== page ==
The Service/Chapter 2
WHAT MUSIC SHALL WE HAVE?
Each more melodious note I hear
Brings this reproach to me,
That I alone afford the ear,
Who would the music be.
The brave man is the sole patron of music; he recognizes it for his mother tongue; a more mellifluous and articulate language than words, in comparison with which, speech is recent and temporary. It is his voice. His language must have the same majestic movement and cadence that philosophy assigns to the heavenly bodies. The steady flux of his thought constitutes time in music. The universe falls in and keeps pace with it, which before proceeded singly and discordant. Hence are poetry and song. When Bravery first grew afraid and went to war, it took Music along with it. The soul is delighted still to hear the echo of her own voice. Especially the soldier insists on agreement and harmony always. To secure these he falls out. Indeed, it is that friendship there is in war that makes it chivalrous and heroic. It was the dim sentiment of a noble friendship for the purest soul the world has seen, that gave to Europe a crusading era. War is but the compelling of peace. If the soldier marches to the sack of a town, he must be preceded by drum and trumpet, which shall identify his cause with the accordant universe. All things thus echo back his own spirit, and thus the hostile territory is preoccupied for him. He is no longer insulated, but infinitely related and familiar. The roll-call musters for him all the forces of Nature.
There is as much music in the world as virtue. In a world of peace and love music would be the universal language, and men greet each other in the fields in such accents as a Beethoven now utters at rare intervals from a distance. All things obey music as they obey virtue. It is the herald of virtue. It is God's voice. In it are the centripetal and centrifugal forces. The universe needed only to hear a divine melody, that every star might fall into its proper place, and assume its true sphericity. It entails a surpassing affluence on the meanest thing; riding over the heads of sages, and soothing the din of philosophy. When we listen to it we are so wise that we need not to know. All sounds, and more than all, silence, do fife and drum for us. The least creaking doth whet all our senses, and emit a tremulous light, like the aurora borealis, over things. As polishing expresses the vein in marble, and the grain in wood, so music brings out what of heroic lurks anywhere. It is either a sedative or a tonic to the soul.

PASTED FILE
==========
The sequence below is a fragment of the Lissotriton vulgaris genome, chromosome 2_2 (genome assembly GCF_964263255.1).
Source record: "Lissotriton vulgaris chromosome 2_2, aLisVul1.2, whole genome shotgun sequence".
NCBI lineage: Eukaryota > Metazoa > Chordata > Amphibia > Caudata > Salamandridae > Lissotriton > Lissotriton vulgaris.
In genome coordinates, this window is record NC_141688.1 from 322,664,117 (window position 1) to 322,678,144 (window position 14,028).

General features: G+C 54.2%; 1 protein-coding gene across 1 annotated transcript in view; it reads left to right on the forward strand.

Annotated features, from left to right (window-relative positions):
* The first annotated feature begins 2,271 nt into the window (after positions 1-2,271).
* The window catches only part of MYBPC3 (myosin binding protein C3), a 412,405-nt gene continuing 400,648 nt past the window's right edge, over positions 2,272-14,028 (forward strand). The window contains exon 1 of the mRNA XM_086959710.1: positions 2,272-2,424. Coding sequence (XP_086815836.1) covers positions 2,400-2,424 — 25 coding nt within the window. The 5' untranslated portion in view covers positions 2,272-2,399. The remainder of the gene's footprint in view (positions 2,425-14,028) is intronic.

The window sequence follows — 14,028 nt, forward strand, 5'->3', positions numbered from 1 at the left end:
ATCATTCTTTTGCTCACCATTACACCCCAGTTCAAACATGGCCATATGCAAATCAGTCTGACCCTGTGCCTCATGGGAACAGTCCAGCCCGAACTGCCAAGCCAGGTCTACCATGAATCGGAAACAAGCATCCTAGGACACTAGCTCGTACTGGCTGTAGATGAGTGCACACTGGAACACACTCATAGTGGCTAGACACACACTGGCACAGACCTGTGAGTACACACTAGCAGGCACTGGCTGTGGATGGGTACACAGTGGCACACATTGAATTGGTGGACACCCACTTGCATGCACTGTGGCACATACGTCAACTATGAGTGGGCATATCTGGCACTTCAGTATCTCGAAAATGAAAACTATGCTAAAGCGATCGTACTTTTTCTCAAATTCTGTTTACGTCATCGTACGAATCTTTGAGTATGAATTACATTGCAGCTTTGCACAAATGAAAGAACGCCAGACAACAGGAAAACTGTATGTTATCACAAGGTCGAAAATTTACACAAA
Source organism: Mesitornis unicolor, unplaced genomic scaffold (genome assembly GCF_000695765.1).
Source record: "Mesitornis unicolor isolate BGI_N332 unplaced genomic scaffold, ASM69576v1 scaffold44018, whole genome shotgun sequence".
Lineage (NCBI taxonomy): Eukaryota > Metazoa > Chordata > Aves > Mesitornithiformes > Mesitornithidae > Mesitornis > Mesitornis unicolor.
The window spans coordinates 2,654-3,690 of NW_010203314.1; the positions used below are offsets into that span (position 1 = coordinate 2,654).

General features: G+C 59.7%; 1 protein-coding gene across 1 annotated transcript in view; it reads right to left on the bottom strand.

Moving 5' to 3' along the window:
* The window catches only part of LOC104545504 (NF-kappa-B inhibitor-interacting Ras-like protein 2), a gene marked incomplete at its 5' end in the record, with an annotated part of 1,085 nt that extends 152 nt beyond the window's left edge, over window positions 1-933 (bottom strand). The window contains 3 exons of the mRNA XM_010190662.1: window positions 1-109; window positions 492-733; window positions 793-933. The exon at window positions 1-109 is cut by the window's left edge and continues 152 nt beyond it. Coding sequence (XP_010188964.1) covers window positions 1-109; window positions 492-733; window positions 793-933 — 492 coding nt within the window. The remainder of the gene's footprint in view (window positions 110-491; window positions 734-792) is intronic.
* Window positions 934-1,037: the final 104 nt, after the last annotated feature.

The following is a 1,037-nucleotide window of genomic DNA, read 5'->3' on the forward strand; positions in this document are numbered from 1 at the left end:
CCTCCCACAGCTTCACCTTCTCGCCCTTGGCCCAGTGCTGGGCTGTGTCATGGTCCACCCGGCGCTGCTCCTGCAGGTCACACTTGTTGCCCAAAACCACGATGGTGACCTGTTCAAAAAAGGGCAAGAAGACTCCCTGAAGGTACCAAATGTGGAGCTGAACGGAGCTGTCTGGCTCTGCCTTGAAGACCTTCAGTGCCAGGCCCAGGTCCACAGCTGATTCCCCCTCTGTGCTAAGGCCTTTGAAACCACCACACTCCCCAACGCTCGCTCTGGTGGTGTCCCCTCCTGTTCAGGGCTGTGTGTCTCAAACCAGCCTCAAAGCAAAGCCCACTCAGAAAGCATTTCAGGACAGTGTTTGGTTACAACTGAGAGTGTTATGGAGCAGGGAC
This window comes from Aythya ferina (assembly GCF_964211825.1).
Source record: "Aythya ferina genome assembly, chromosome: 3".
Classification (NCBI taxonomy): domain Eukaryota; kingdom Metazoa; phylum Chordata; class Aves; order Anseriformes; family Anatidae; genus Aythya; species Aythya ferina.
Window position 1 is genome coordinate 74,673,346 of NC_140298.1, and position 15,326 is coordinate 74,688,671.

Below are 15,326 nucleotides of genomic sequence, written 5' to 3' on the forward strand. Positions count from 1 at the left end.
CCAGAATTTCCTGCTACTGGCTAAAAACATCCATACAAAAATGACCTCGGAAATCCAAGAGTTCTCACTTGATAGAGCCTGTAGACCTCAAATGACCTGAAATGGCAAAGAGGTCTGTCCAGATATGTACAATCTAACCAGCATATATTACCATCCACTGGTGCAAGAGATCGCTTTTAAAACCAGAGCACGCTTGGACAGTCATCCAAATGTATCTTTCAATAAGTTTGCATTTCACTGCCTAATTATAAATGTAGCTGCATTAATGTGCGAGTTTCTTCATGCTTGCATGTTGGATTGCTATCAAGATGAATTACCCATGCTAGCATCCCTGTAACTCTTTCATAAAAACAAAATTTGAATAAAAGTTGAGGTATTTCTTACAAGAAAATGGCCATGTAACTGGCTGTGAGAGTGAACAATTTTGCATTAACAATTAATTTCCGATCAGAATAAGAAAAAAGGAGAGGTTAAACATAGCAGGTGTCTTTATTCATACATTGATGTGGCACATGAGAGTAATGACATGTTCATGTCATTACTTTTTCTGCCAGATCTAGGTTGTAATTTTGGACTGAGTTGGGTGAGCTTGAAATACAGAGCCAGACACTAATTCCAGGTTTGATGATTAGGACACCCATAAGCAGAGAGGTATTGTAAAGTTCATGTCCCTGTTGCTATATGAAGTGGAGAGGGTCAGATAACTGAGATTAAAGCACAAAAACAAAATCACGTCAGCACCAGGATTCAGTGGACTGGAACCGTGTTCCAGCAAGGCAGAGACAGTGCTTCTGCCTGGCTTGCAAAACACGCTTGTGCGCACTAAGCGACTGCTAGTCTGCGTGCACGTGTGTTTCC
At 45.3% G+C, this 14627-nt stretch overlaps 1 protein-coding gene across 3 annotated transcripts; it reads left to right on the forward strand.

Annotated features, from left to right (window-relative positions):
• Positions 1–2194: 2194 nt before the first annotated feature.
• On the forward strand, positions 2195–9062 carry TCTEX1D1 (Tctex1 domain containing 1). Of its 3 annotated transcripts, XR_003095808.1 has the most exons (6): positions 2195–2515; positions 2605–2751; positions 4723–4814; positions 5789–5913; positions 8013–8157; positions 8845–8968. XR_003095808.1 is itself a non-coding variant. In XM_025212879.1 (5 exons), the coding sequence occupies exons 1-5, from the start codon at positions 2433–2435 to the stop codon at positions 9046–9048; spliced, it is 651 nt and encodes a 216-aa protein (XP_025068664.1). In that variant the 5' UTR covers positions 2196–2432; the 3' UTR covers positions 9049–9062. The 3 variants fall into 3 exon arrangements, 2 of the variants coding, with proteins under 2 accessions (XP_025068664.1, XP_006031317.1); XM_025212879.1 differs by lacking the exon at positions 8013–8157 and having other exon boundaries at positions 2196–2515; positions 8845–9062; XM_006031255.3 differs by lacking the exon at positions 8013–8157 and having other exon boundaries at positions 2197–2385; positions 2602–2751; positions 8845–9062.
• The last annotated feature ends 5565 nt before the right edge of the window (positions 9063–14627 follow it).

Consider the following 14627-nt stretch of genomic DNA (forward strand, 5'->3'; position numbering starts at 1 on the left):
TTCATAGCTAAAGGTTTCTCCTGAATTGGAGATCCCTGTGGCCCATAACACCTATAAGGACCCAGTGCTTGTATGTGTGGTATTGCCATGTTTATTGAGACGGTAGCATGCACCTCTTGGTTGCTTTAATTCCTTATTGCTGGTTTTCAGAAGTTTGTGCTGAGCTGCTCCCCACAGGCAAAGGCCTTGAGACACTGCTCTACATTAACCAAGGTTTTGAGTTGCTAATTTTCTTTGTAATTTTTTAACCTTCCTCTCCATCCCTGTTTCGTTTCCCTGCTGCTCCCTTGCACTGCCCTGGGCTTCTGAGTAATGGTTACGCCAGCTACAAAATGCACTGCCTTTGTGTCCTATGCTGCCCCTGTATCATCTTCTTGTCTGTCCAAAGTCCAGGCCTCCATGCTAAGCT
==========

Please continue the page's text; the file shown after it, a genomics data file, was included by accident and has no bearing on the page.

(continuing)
I read that "Plato thinks the gods never gave men music, the science of melody and harmony, for mere delectation or to tickle the ear; but that the discordant parts of the circulations and beauteous fabric of the soul, and that of it that roves about the body, and many times for want of tune and air, breaks forth into many extravagances and excesses, might be sweetly recalled and artfully wound up to their former consent and agreement."5
A sudden burst from a horn startles us, as if one had rashly provoked a wild beast. We admire his boldness; he dares wake the echoes which he cannot put to rest. The sound of a bugle in the stillness of the night sends forth its voice to the farthest stars, and marshals them in new order and harmony. Instantly it finds a fit sounding-board in the heavens. The notes flash out on the horizon like heat lightning, quickening the pulse of creation. The heavens say, Now is this my own earth.
To the sensitive soul the Universe has her own fixed measure, which is its measure also, and as this, expressed in the regularity of its pulse, is inseparable from a healthy body, so is its healthiness dependent on the regularity of its rythm. In all sounds the soul recognizes its own rythm, and seeks to express its sympathy by a correspondent movement of the limbs. When the body marches to the measure of the soul, then is true courage and invincible strength. The coward would reduce this thrilling sphere-music to a universal wail,—this melodious chant to a nasal cant. He thinks to conciliate all hostile influences by compelling his neighborhood into a partial concord with himself; but his music is no better than a jingle, which is akin to a jar,—jars regularly recurring. He blows a feeble blast of slender melody, because Nature can have no more sympathy with such a soul than it has of cheerful melody in itself. Hence hears he no accordant note in the universe, and is a coward, or consciously outcast and deserted man. But the brave man, without drum or trumpet, compels concord everywhere, by the universality and tunefulness of his soul.
Let not the faithful sorrow that he has no ear for the more fickle and subtle harmonies of creation, if he be awake to the slower measure of virtue and truth. If his pulse does not beat in unison with the musician's quips and turns, it accords with the pulse-beat of the ages.
A man's life should be a stately march to an unheard music; and when to his fellows it may seem irregular and inharmonious, he will be stepping to a livelier measure, which only his nicer ear can detect. There will be no halt, ever, but at most a marching on his post, or such a pause as is richer than any sound, when the deeper melody is no longer heard, but implicitly consented to with the whole life and being. He will take a false step never, even in the most arduous circumstances; for then the music will not fail to swell into greater volume, and rule the movement it inspired.